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Open Learning Network (OLnet)

Project website

What research questions the project addresses, aims & themes

OLnet is an international research hub for aggregating, sharing, debating and improving Open Educational Resources (OER). The aim of OLnet is to gather evidence and methods about how we can research and understand ways to learn in a more open world, particularly linked to OER, but also looking at other influences. We want to gather evidence together, but also spot the ideas that people see emerging from the opportunities.

The driving research question behind OLnet pinpoints what we see as the next evolutionary step in the OER movement, namely:

  • How can we build a robust evidence base to support and enhance the design, evaluation and use of OER?

This high level question is refined into three sub-issues:

  1. How can we improve the process of OER reuse/design, delivery, evaluation and data analysis?
  2. How can we make the associated design processes and products more easily shared?
  3. How can we build a socio-technical infrastructure to serve as a collective evolving intelligence for the community?

How the research questions are addressed by the project (methodology and activity/environment)

OLnet addressed its research questions in three ways:

  1. targeted research: establishing eight research strands covering areas such as learning design, participatory learning, and reuse.
  2. Fellowships: leading to over thirty visiting fellows drawing in expertise in a range of approaches to learning with technology and also those who were facing particular challenges that open resources might address
  3. Infrastructure: supporting the sharing of experiences and collecting inputs through contacts and online, resulting in establishing an OER Evidence Hub

The gathering of evidence uses a collective intelligence approach to identify the big questions. Going beyond the universally available technologies for mass collaboration such as wikis, forums and blogs, the network will analyse community contributions to gain insights from debate and move idea generation towards innovative practice. Research focussed on the most urgent educational needs across the globe - from how OER are most effectively used in developing countries to working out how anyone can gain qualifications from free access to university course content online

Findings and outputs

The project has produced more than 70 related publications and presentations and also supports an online evidence hub: available at Findings and outputs include:

  • Identifying key challenges in open education
  • Devising models for how participation takes place in social sites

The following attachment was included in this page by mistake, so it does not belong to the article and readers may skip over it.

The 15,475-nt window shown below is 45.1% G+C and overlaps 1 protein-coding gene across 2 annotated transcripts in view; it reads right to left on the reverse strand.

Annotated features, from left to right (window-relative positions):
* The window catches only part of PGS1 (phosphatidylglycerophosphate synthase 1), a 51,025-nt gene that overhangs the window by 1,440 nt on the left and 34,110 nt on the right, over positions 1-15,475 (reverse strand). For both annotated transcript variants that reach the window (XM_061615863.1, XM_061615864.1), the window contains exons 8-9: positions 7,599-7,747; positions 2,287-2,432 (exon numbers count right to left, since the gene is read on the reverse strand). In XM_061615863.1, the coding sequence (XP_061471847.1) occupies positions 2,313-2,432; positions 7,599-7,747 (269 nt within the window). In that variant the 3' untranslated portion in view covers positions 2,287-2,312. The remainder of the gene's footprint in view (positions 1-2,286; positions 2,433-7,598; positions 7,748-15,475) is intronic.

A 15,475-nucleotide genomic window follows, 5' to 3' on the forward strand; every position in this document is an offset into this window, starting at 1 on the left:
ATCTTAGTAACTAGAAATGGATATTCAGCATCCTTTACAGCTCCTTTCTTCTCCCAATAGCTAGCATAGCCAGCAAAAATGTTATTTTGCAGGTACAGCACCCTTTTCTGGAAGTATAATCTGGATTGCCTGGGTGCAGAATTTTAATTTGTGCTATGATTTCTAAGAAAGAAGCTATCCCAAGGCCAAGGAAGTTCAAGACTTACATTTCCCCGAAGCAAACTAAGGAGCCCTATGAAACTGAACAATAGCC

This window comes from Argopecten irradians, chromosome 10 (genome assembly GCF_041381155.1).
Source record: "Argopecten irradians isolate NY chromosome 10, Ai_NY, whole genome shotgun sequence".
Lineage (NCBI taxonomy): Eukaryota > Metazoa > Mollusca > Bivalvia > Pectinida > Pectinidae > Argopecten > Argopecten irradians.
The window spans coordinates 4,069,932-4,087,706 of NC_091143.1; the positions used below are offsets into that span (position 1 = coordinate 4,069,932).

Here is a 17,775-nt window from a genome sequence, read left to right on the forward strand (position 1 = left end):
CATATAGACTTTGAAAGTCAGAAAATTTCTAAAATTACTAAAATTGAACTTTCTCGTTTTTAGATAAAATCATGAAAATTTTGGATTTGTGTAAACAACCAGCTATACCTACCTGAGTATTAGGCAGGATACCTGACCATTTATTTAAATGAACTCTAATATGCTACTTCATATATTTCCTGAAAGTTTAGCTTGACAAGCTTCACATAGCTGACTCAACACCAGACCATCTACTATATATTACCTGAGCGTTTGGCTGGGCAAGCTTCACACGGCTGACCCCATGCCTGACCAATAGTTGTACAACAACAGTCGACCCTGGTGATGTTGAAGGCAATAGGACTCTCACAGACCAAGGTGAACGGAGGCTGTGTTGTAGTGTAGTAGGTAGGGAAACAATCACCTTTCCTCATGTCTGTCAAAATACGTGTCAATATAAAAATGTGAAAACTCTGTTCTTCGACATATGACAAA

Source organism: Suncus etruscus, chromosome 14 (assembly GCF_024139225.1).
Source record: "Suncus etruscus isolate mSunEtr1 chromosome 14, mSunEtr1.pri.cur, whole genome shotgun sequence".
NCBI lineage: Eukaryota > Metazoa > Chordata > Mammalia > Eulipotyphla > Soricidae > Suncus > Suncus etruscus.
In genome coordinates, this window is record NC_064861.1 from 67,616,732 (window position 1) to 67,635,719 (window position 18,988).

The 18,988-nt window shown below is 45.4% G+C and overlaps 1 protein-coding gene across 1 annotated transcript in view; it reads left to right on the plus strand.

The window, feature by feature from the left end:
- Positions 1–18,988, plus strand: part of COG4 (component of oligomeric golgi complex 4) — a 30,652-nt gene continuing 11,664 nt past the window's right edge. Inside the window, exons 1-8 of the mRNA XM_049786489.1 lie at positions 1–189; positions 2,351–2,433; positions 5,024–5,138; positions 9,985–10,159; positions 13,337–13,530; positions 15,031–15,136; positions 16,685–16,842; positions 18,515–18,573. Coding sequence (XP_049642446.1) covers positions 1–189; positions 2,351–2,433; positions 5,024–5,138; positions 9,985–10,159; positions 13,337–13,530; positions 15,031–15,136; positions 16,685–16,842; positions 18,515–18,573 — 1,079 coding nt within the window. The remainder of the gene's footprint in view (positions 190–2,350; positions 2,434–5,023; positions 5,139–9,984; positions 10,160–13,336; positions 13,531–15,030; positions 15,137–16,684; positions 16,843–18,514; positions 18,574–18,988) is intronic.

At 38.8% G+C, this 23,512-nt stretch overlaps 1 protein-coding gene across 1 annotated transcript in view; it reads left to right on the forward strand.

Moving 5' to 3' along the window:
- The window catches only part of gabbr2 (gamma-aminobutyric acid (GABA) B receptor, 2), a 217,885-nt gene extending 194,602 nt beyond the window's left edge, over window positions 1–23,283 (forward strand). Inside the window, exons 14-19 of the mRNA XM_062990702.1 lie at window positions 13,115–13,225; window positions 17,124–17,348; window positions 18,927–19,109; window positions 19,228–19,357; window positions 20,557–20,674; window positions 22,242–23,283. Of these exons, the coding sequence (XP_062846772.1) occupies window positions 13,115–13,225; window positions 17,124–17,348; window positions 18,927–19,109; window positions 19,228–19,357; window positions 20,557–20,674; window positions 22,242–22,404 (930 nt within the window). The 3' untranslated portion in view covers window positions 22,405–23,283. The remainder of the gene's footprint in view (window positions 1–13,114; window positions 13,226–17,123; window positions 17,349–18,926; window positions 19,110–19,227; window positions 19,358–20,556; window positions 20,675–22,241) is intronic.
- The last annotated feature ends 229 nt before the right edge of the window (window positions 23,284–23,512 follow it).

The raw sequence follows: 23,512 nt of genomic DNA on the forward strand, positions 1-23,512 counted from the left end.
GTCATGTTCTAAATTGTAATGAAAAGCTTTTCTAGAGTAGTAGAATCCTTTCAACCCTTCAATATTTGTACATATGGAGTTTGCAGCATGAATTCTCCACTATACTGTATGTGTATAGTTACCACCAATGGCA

• Identifying roles for learning design and patterns in open education
  • Reporting on infrastructure and ways to use open education in Africa

Project impact

OLnet has helped to establish a research agenda and approach for open education. OLnet has set up a structure of shared inquiry into the role of open educational resources and established through its fellowships expertise and reporting of the results of research. OLnet's outputs and methods have been used to help shape the agenda for OER by funders and institutions.

Publications (and ORO feed)



Open educational resources

People involved

Project co-directors: Patrick McAndrew, The Open University and Candace Thille, Carnegie Mellon University

OLnet team OU : Simon Buckingham Shum, Grainne Conole, Eileen Scanlon, Freda Wolfenden, Andreia Santos, Tina Wilson, Nick Freear, Doug Clow, Canan Blake, Ann Jones, Michelle Bachler, Anna de Liddo, Elpida Makriyannis, Giota Alevizou, Karen Cropper, Liam Green-Hughes, Kasia Kozinska, Janet Dyson, Natalie Eggleston, Patrina Law, Gary Elliott-Cirigottis, Rob Farrow, Chris Pegler, Pauline Ngimwa.

Olnet team CMU : Candace Thille, Joel Smith, Renee Fisher, John Rinderle, Jim Greeno, Marlene Scardemalia, Norman Bier, Bill Jerome.

Olnet Fellows: Yannis Dimitriadis (Spain), Yimin Jia (China), Sheila MacNeil (UK), Elsebeth Sorensen (Denmark). Engin Kursun (Turkey), Agnes Sandor (France), Cathy Casserly (US), Jenny Preece (US), Chuck Severance (US), Scott Leslie (Canada), Svetlana Knyazeva (Russia), Murilo Matos Medonca (Brazil), Doris Kaije (TESSA/Uganda), Fred Keraro (TESSA/Kenya), Priti Auckloo (TESSA/Mauritius), Juliana Bbuye (TESSA/Uganda), Anuradha Gungadeen (TESSA/Mauritius), Dele Yaya (TESSA/Nigeria), Helen Jelfs (UK), Susan D'Antoni (Canada), Marcelo Maina (Spain), Robyn Muldoon (Australia), Susan Wills (Australia), David Wiley (US), George Siemens (Canada), Sandyha Gunness (Mauritius)

Project partners and links

The Open University

Carnegie Mellon University


William and Flora Hewlett Foundation

Start Date and duration

March 2009 - August 2012

Research & Innovation